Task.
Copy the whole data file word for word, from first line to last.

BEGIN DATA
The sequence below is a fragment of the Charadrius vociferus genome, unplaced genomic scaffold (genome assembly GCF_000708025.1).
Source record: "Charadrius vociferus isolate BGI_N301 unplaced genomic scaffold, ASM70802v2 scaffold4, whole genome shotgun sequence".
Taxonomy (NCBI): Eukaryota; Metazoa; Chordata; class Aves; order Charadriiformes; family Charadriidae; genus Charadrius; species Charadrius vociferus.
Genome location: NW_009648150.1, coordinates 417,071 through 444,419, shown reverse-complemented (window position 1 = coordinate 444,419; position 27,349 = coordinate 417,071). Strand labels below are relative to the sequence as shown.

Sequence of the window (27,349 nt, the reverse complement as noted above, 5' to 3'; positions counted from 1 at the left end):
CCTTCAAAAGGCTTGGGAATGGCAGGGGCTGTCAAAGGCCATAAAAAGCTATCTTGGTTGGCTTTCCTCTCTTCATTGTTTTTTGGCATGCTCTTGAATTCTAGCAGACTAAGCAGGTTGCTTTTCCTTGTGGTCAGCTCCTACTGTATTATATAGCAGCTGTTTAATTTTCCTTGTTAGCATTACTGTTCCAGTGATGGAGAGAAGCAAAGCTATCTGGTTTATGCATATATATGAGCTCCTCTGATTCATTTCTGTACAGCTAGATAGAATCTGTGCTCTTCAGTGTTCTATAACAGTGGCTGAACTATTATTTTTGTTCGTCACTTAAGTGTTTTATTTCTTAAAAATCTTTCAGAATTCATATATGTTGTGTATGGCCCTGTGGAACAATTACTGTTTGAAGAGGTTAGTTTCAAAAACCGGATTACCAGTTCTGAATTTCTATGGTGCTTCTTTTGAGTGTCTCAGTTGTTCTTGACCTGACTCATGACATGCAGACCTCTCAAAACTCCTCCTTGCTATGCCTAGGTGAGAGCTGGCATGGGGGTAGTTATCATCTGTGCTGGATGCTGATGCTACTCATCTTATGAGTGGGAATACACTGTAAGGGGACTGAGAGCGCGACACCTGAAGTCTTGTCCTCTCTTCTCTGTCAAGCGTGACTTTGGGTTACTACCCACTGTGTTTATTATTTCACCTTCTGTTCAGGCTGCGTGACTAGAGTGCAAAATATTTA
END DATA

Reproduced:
The sequence below is a fragment of the Charadrius vociferus genome, unplaced genomic scaffold (genome assembly GCF_000708025.1).
Source record: "Charadrius vociferus isolate BGI_N301 unplaced genomic scaffold, ASM70802v2 scaffold4, whole genome shotgun sequence".
Taxonomy (NCBI): Eukaryota; Metazoa; Chordata; class Aves; order Charadriiformes; family Charadriidae; genus Charadrius; species Charadrius vociferus.
Genome location: NW_009648150.1, coordinates 417,071 through 444,419, shown reverse-complemented (window position 1 = coordinate 444,419; position 27,349 = coordinate 417,071). Strand labels below are relative to the sequence as shown.

Sequence of the window (27,349 nt, the reverse complement as noted above, 5' to 3'; positions counted from 1 at the left end):
CCTTCAAAAGGCTTGGGAATGGCAGGGGCTGTCAAAGGCCATAAAAAGCTATCTTGGTTGGCTTTCCTCTCTTCATTGTTTTTTGGCATGCTCTTGAATTCTAGCAGACTAAGCAGGTTGCTTTTCCTTGTGGTCAGCTCCTACTGTATTATATAGCAGCTGTTTAATTTTCCTTGTTAGCATTACTGTTCCAGTGATGGAGAGAAGCAAAGCTATCTGGTTTATGCATATATATGAGCTCCTCTGATTCATTTCTGTACAGCTAGATAGAATCTGTGCTCTTCAGTGTTCTATAACAGTGGCTGAACTATTATTTTTGTTCGTCACTTAAGTGTTTTATTTCTTAAAAATCTTTCAGAATTCATATATGTTGTGTATGGCCCTGTGGAACAATTACTGTTTGAAGAGGTTAGTTTCAAAAACCGGATTACCAGTTCTGAATTTCTATGGTGCTTCTTTTGAGTGTCTCAGTTGTTCTTGACCTGACTCATGACATGCAGACCTCTCAAAACTCCTCCTTGCTATGCCTAGGTGAGAGCTGGCATGGGGGTAGTTATCATCTGTGCTGGATGCTGATGCTACTCATCTTATGAGTGGGAATACACTGTAAGGGGACTGAGAGCGCGACACCTGAAGTCTTGTCCTCTCTTCTCTGTCAAGCGTGACTTTGGGTTACTACCCACTGTGTTTATTATTTCACCTTCTGTTCAGGCTGCGTGACTAGAGTGCAAAATATTTA